Perhaps you will never have the chance to select a face according to your preferred criteria; however, you would have to confront a similar issue if you were asked to pick a cover for a book you had written.
This was the analogy used by American author and illustrator Tim Kreider. In his discussion, published in July 2013 in The New Yorker, Kreider exposes the process of deliberation between the author and publisher in designing a book cover. The author is often biased towards his text, as a reflection of its essence, whereas the publisher is more concerned with boosting the appeal to readers. Publishers believe the cover can determine the fate of the book, and thus the fate of its sales. In addition, Kreider describes the incessant volleying of designs between himself and his publishers for several of his books.
The author of We Learn Nothing extends his initial analogy by linking the similarities in the concept of identity between a human face and a book cover. He states there is an “embarrassing disconnect” between the image a person tries to project and the reality of how it is perceived. This is why we ask our friends for their honest opinion on how we look. This line of reasoning illustrates what drives publishing houses to hire professional illustrators to design book covers, without giving writers much say.
These professionals often do not consult the text. They view the book cover as a “crucial marketing tool.” It is on this basis, that they advise authors, whose books are stacked across library shelves, to change their covers.
Publishers in the Arab world are not immune from this process. To the contrary, Arab publishers attribute greater importance to covers and boast a unique “artistic” tool that can embellish them: Arabic calligraphy.
The elements comprising book covers are not many: the style of the font of the title, the illustration or photograph, and the colors. These elements, however, must be in harmony so as to create a distinguishable identity for each book.
Thus literary works have their own artistic style. Textbooks must retain conventional colors and sizes; they need basic presentation for clarity. Similarly, academic or scholarly books are predominantly plain. Children’s books, they are printed with special patterns and colours.
Graphic designer Pascal Zoghbi, owner of the “29 Letters” studio, told Asharq Al-Awsat that he treats each author as a distinctive case.
“When I like a book that I am working on, I feel compelled to portray the impact this book had on me. On some occasions, I detach the protagonist or the main plot in favor of a detail that grabbed my attention. Thus, I give the reader a glimpse without depriving them of the joy of discovering the book for themselves,” he said.
The design journey begins at the publishing house with a discussion the editor or translator, in order to brainstorm a range of ideas that suit the text.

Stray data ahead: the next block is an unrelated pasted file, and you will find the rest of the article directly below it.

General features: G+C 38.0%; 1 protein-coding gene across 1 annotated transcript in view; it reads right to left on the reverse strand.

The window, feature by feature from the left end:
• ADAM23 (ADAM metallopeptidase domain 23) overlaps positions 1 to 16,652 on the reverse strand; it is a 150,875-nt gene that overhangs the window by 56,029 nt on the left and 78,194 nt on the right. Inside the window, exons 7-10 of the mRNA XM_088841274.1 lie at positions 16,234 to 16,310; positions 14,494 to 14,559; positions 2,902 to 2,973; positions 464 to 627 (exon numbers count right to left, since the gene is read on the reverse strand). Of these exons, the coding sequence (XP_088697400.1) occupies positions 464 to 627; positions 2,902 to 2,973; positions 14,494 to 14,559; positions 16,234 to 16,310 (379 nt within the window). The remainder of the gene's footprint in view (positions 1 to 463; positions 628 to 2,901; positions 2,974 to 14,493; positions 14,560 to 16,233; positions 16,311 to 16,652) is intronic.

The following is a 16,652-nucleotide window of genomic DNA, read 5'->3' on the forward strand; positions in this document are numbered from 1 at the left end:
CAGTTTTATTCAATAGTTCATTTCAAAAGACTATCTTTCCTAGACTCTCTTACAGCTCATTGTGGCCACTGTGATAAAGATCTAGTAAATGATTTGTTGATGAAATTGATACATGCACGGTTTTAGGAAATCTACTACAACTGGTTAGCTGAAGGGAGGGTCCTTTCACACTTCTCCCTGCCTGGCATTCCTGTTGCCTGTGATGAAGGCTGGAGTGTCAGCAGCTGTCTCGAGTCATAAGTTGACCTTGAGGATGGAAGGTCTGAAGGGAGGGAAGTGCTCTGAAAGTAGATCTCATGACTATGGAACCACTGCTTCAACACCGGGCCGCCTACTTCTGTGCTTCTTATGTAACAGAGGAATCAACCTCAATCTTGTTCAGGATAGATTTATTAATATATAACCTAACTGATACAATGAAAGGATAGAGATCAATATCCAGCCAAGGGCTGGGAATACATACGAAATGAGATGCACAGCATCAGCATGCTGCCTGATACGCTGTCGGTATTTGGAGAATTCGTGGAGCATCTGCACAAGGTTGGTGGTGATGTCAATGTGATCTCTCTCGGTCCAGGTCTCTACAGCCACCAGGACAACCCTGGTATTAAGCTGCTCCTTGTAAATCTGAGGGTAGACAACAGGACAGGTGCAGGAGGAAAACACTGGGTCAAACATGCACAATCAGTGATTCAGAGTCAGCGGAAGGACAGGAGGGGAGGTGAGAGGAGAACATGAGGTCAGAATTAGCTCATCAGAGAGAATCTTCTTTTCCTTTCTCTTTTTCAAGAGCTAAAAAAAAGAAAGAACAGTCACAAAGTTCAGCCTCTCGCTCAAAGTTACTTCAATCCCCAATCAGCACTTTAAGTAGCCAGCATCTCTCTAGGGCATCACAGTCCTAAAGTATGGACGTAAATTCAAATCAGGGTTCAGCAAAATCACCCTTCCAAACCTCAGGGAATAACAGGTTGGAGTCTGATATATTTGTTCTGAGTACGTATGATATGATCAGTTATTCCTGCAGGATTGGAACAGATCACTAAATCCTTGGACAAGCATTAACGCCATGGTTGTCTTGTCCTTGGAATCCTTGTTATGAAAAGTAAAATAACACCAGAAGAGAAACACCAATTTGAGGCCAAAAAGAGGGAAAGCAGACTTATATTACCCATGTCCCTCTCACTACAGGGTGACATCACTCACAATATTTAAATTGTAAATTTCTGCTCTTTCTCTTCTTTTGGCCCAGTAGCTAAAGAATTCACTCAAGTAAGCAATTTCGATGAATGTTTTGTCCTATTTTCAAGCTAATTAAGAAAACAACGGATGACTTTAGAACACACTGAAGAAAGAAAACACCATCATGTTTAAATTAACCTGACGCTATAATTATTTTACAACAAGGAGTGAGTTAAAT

Zoghbi continued: “Afterwards, I take the work to the workshop. . . . I flick through the pages, searching for a detail that may release the demons of creativity. Sometimes, I need to do some research on the author know about their personality. At other times, I have to read the entire book to gain inspiration for the cover either from the novel or the hero.”
Zoghbi stressed that each story, regardless of how fictional it is, cannot be entirely detached from the author. There is always an element of truth in the text—the truth lived by the author. This is why it is important to understand the author and his objectives.
A mystery writer, for example, would not want a cover that gives away the mystery of the story. Neither would an academic scholar want a cryptic cover, nor would a thriller writer want a flowery and fluffy cover.
Nevertheless, the majority of publishers do not give authors much say in designing a cover—at least, not when they can afford to do so.
Pascale Kahwaji, an editorial manager at Arabic publishing house Hachette Antoine said: “Famous authors prefer to supervise every detail in the cover: from colors, to font to illustrations and pictures.”
The main example she gives is The Casual Vacancy, the recent work of British author J.K. Rowling, who also penned the famous Harry Potter series.
“When we [Hachette Antoine] were granted the rights to translate her novel into Arabic, we realized that we would have to report back to Rowling regarding every detail during several phases of the publication process. We even had to adopt the same book cover design that was used in the original English version of the novel. The only leeway we were allowed was the Arabic calligraphy. Thus, we resorted to Pascal Zoghbi to design for us an Arabic font that emulates the English one used in the original version of the book.”
Zoghbi elaborates how he “created the font” from scratch as “there is no existing electronic font that is similar [to the one required].”
In order to replicate the Latin alphabet, Zoghbi had to draw the design by hand.
The Casual Vacancy was not particularly difficult for Zoghbi. There are more demanding designs that require a greater “innovative” effort, particularly the ones that require the illustrator to “condense a complex novel with many characters and events in a single image.”
Whilst the success of a book is attributed to the author only, the responsibility of ensuring success remains with the army of anonymous soldiers behind the book’s production. From a design perspective, the final published version of the book goes beyond what is first envisioned. It is sometimes suitable, sometimes not.